The National Trust presents Calke Abbey as an illustration of the English country house in decline. Displays show how house was left when abandoned in the 1920’s and the NT refers to the property as an “unstately home.”
From Wikipedia: “Set in the midst of a landscape park, the National Trust presented Calke Abbey as an illustration of the English country house in decline. A massive amount of remedial work but no restoration has been done and interiors are almost as they were found in 1985 so the decay of the building and its interiors has been halted but not reversed. Before the National Trust work of the late 1980s everything had remained untouched since the 1880s. The Trust manages the surrounding landscape park with an eye to nature conservation. It contains such features as a walled garden, with a flower garden and a former physic garden, now managed as a kitchen garden. Some years after Calke was handed over to the National Trust to settle death duties, an heir was discovered: Andrew Johnson, a distant cousin of the Harpur family. Johnson was a wealthy resident of Vermont and the owner of important stands of timber and of a lumber business, though the popular press in Britain referred to him as a `lumberjack.’ Johnson was given the use of an apartment in the Abbey, which he and his family have used on occasional visits.”
And from The History of the County of Derby, Part 2 (1829) by Stephen Glover: “In this house, although it has never yet been put up, either for use or ornament, is, perhaps, one of the most splendid state beds in the kingdom, presented, on the occasion of her marriage,-by ” Caroline,” queen of George the Second, to Lady Caroline Manners (afterwards Harpur) as one of her bridemaids. This now beautiful seat was, in the memory of persons n6w living, one of the plainest and least ornamental, it is said, almost desolate and ugly, places in the county. The present improvements were all planned and executed by the late Sir Henry Crewe, bart. who devoted a life of retirement to this purpose, affording thereby, for many years, ample employment to the workmen and labourers of the surrounding neighbourhood. The house being ill supplied with water, Sir Henry Crewe, at a great expense, brought it from an excellent spring beyond Ticknall, about a mile and a half, to a covered reservoir in the park, from whence the stables, house, gardens, and dairy, are now fully and amply supplied. The style of architecture is Ionic, highly enriched, with fluted pilasters between the windows, and an elegant balustrade round the whole building, within which is a flat roof covered with lead. The stables are excellent, and stand on an elevated site to the north of the house.”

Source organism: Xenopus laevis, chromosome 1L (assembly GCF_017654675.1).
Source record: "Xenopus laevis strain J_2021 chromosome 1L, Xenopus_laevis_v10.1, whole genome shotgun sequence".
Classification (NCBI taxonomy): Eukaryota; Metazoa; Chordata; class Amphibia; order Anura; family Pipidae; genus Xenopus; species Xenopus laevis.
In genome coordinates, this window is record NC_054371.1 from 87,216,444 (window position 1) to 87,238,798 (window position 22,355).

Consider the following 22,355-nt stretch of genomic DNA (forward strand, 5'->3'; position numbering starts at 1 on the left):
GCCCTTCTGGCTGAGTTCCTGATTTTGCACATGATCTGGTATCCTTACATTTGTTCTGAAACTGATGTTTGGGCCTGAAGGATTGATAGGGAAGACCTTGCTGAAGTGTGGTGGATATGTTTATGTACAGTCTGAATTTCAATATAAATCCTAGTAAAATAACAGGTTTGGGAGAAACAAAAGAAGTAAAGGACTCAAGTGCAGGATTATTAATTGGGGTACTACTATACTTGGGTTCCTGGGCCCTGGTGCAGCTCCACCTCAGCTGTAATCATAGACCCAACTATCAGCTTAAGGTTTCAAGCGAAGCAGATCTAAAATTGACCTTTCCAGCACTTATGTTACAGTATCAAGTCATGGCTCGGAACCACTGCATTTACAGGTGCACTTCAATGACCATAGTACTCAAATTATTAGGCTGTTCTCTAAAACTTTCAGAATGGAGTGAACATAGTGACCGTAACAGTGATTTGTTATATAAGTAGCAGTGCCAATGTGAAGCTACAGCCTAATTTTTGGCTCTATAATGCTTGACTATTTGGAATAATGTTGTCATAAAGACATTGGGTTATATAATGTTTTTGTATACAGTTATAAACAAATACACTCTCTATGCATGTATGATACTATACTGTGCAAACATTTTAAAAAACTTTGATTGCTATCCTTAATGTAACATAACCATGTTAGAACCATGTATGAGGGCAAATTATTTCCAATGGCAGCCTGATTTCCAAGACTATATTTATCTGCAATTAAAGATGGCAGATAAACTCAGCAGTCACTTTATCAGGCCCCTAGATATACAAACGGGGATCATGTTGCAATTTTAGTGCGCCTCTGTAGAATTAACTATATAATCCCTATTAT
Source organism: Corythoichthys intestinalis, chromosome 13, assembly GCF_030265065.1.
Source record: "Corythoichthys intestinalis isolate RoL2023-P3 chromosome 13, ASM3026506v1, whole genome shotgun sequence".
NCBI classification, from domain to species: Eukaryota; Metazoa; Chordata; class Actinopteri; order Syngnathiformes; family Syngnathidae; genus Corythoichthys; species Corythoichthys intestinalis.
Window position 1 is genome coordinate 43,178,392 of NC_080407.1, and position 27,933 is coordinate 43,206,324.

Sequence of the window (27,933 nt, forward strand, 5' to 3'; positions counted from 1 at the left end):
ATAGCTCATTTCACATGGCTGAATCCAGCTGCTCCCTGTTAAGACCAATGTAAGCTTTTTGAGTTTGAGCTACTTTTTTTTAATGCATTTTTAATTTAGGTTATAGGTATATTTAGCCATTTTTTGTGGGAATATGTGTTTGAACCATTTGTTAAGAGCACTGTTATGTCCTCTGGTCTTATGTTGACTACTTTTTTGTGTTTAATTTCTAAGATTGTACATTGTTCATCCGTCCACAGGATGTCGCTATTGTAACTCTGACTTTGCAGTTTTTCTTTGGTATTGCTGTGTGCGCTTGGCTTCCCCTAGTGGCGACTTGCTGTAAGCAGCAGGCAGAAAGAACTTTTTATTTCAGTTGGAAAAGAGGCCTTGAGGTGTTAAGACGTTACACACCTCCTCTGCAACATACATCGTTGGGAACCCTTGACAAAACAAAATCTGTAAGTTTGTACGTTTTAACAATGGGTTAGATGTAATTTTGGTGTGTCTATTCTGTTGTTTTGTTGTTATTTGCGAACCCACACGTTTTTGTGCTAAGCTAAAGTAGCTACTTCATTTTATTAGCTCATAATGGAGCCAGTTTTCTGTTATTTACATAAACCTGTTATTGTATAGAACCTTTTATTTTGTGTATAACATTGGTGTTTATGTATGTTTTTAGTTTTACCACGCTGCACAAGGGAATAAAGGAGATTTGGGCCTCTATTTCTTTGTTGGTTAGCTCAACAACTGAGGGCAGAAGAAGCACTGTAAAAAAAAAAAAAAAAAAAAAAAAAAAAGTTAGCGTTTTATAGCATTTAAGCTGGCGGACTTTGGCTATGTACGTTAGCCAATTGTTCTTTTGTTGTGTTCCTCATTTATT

All of this sounds vastly intriguing and Victoria and I are loathe to admit that neither of us has yet visited Calke Abbey. Have you? If so, please share your visit with us. And in the meantime, Victoria and I have yet another stop to put on a future itinerary.